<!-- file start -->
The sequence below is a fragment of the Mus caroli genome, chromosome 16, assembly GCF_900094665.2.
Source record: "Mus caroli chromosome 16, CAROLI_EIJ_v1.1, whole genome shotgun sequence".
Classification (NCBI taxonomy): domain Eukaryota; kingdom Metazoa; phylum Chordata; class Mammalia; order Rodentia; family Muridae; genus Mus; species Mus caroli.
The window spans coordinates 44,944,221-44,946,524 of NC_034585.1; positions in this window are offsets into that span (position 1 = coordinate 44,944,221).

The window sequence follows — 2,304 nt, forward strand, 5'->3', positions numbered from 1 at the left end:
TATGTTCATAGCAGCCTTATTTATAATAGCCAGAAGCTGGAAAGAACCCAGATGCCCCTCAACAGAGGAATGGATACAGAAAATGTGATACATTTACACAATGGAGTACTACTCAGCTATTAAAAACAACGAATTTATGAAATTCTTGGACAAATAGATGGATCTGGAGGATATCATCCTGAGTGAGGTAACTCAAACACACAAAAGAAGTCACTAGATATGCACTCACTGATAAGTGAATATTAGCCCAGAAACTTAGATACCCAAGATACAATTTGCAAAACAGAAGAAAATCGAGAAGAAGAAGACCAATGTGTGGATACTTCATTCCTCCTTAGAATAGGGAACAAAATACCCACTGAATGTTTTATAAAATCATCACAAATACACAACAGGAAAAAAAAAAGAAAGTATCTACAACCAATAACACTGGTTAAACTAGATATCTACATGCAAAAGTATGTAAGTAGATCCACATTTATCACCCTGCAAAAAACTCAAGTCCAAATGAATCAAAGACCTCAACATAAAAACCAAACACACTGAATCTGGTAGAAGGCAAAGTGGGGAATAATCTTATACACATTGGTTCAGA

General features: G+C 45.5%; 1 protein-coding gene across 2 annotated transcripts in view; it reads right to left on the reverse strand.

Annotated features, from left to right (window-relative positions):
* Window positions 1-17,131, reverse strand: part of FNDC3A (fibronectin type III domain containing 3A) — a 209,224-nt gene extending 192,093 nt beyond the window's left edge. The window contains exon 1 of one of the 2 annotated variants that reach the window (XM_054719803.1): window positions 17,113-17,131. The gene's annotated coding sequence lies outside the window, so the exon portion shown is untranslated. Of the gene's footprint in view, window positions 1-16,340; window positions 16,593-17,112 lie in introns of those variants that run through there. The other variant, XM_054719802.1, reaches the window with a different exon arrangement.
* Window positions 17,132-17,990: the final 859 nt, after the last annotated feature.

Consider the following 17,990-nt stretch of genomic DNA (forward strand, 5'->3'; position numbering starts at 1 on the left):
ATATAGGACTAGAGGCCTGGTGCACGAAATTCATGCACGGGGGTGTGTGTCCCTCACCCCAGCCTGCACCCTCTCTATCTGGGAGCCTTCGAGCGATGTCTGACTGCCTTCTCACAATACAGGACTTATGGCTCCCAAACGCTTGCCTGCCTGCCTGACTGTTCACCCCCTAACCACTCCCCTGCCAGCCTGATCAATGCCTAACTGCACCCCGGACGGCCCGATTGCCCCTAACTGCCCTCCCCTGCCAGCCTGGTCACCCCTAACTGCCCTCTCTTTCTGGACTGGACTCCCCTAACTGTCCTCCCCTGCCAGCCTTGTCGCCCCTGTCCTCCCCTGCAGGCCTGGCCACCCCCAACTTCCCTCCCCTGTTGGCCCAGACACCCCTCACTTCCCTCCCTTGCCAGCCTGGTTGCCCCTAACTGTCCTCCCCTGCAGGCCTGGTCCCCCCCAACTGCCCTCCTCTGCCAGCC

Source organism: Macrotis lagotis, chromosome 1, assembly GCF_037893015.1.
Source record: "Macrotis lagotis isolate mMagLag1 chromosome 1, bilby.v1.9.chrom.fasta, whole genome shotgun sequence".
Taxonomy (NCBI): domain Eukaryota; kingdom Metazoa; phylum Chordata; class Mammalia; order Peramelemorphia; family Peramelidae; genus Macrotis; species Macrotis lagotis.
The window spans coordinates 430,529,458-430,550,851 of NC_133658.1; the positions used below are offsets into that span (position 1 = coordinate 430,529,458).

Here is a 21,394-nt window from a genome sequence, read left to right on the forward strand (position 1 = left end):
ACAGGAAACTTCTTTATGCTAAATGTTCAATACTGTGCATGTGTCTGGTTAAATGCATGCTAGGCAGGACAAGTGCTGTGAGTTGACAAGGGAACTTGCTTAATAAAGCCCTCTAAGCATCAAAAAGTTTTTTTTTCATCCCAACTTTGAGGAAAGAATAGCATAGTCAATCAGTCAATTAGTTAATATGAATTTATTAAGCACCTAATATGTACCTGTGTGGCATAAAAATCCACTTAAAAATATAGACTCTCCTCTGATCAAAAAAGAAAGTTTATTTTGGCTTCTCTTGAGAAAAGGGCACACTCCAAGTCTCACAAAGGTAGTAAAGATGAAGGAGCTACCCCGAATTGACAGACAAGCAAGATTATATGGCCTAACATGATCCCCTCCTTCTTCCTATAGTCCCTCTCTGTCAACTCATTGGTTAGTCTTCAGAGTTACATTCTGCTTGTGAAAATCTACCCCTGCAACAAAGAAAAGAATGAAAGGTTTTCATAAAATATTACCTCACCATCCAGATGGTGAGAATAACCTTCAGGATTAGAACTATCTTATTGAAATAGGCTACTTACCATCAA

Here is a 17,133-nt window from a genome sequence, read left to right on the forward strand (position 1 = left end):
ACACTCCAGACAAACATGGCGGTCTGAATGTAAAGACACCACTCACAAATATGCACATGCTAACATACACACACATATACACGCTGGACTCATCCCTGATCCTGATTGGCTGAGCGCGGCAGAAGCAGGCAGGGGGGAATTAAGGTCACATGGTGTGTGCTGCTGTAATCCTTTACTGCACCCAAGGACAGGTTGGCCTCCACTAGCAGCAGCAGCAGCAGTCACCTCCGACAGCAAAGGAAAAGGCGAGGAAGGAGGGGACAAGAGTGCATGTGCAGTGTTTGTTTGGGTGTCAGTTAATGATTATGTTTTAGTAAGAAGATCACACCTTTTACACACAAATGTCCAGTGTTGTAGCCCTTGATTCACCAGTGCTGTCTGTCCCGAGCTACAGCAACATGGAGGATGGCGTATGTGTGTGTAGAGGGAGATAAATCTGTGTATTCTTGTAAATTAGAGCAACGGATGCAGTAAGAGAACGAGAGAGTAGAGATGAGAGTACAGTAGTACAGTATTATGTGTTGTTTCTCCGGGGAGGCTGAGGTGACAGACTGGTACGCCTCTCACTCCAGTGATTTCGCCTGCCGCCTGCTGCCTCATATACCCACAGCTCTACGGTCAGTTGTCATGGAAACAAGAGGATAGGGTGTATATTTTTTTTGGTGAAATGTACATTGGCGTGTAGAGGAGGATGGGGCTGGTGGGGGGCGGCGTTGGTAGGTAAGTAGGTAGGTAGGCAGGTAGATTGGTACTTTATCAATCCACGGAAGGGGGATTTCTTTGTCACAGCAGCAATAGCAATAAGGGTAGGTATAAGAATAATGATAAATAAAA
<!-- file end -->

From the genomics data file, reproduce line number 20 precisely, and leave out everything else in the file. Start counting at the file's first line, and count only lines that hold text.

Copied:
ACACTCCAGACAAACATGGCGGTCTGAATGTAAAGACACCACTCACAAATATGCACATGCTAACATACACACACATATACACGCTGGACTCATCCCTGATCCTGATTGGCTGAGCGCGGCAGAAGCAGGCAGGGGGGAATTAAGGTCACATGGTGTGTGCTGCTGTAATCCTTTACTGCACCCAAGGACAGGTTGGCCTCCACTAGCAGCAGCAGCAGCAGTCACCTCCGACAGCAAAGGAAAAGGCGAGGAAGGAGGGGACAAGAGTGCATGTGCAGTGTTTGTTTGGGTGTCAGTTAATGATTATGTTTTAGTAAGAAGATCACACCTTTTACACACAAATGTCCAGTGTTGTAGCCCTTGATTCACCAGTGCTGTCTGTCCCGAGCTACAGCAACATGGAGGATGGCGTATGTGTGTGTAGAGGGAGATAAATCTGTGTATTCTTGTAAATTAGAGCAACGGATGCAGTAAGAGAACGAGAGAGTAGAGATGAGAGTACAGTAGTACAGTATTATGTGTTGTTTCTCCGGGGAGGCTGAGGTGACAGACTGGTACGCCTCTCACTCCAGTGATTTCGCCTGCCGCCTGCTGCCTCATATACCCACAGCTCTACGGTCAGTTGTCATGGAAACAAGAGGATAGGGTGTATATTTTTTTTGGTGAAATGTACATTGGCGTGTAGAGGAGGATGGGGCTGGTGGGGGGCGGCGTTGGTAGGTAAGTAGGTAGGTAGGCAGGTAGATTGGTACTTTATCAATCCACGGAAGGGGGATTTCTTTGTCACAGCAGCAATAGCAATAAGGGTAGGTATAAGAATAATGATAAATAAAA